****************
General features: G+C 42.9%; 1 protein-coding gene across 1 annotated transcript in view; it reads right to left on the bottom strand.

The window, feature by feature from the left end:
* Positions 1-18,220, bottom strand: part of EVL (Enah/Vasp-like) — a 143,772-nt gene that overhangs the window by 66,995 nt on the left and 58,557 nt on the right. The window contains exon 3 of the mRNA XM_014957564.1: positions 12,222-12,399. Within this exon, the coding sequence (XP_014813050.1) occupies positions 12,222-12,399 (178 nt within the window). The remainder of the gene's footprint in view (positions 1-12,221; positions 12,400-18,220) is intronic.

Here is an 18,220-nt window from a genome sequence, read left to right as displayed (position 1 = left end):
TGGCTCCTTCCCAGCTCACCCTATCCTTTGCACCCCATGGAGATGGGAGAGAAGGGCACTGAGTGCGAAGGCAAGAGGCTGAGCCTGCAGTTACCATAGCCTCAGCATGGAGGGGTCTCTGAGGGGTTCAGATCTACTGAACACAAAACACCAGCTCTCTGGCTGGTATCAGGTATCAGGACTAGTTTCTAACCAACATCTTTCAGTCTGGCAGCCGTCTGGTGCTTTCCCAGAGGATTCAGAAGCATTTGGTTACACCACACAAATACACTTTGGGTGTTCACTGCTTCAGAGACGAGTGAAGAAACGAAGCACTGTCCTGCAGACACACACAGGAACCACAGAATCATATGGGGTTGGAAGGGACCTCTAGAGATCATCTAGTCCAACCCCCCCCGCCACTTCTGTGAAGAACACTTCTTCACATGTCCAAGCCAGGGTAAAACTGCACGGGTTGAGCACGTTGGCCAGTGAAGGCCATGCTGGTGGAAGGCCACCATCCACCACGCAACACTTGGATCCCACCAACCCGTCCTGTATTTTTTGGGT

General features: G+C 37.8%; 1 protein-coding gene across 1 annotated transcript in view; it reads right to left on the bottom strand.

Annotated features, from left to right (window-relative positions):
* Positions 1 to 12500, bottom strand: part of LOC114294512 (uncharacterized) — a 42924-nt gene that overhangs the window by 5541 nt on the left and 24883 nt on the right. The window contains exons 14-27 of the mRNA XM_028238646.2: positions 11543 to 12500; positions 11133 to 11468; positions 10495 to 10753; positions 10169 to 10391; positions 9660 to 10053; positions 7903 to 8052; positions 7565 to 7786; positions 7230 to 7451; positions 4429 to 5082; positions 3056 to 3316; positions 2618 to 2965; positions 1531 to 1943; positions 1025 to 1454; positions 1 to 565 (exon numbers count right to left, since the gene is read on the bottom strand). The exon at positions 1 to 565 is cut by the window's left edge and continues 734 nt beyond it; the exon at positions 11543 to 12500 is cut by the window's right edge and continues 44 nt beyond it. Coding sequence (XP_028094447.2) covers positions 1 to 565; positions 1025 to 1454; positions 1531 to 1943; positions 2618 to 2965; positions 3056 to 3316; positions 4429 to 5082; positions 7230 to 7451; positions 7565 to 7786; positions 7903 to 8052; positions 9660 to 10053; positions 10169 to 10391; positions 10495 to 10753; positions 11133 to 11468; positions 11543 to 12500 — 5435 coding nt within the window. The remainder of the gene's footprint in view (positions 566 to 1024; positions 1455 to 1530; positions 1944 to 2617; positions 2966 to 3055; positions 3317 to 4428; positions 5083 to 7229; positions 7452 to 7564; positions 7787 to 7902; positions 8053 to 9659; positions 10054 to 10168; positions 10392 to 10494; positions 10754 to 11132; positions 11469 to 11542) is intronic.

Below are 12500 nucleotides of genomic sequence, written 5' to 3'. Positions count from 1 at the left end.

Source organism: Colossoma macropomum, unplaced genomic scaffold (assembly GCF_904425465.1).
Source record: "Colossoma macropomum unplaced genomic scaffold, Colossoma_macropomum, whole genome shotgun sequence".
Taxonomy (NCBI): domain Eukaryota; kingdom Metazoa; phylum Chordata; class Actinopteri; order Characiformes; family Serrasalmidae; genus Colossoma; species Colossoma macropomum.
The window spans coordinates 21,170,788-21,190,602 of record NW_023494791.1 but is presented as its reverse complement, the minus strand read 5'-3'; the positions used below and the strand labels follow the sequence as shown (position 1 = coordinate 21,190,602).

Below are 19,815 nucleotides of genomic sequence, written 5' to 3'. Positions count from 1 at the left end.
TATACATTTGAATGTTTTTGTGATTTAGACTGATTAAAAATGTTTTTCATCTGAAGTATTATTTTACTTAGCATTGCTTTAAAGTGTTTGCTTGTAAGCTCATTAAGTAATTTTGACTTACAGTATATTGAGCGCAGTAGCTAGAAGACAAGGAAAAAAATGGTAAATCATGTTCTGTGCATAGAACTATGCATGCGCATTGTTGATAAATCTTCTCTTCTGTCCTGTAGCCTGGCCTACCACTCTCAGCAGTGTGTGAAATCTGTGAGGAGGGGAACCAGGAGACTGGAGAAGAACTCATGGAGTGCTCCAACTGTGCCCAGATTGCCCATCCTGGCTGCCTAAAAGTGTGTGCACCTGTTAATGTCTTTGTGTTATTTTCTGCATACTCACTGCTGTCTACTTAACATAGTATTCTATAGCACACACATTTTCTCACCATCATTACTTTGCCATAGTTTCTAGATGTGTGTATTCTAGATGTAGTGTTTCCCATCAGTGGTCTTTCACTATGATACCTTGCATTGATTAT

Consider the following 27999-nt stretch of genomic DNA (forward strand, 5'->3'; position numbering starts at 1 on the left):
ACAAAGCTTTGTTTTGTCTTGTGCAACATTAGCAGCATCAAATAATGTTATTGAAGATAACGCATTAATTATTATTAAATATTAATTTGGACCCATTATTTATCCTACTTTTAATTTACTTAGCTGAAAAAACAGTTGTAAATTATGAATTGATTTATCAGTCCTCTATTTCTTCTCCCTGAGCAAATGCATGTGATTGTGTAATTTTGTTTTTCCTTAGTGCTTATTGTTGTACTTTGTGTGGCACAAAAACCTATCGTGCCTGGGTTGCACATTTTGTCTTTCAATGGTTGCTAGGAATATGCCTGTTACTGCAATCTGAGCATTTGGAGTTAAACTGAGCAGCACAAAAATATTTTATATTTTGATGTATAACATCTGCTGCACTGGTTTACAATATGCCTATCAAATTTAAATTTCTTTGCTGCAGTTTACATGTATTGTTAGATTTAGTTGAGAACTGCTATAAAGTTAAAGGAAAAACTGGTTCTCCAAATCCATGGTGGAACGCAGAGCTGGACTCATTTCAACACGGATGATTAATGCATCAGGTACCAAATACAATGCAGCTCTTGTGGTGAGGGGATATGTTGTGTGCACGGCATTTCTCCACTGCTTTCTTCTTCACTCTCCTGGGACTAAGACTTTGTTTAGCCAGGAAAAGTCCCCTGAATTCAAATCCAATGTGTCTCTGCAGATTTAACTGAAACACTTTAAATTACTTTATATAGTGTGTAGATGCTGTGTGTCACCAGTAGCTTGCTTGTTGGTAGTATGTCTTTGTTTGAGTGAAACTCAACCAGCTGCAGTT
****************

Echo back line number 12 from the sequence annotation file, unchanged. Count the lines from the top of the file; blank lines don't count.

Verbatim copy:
Taxonomy (NCBI): domain Eukaryota; kingdom Metazoa; phylum Chordata; class Actinopteri; order Characiformes; family Serrasalmidae; genus Colossoma; species Colossoma macropomum.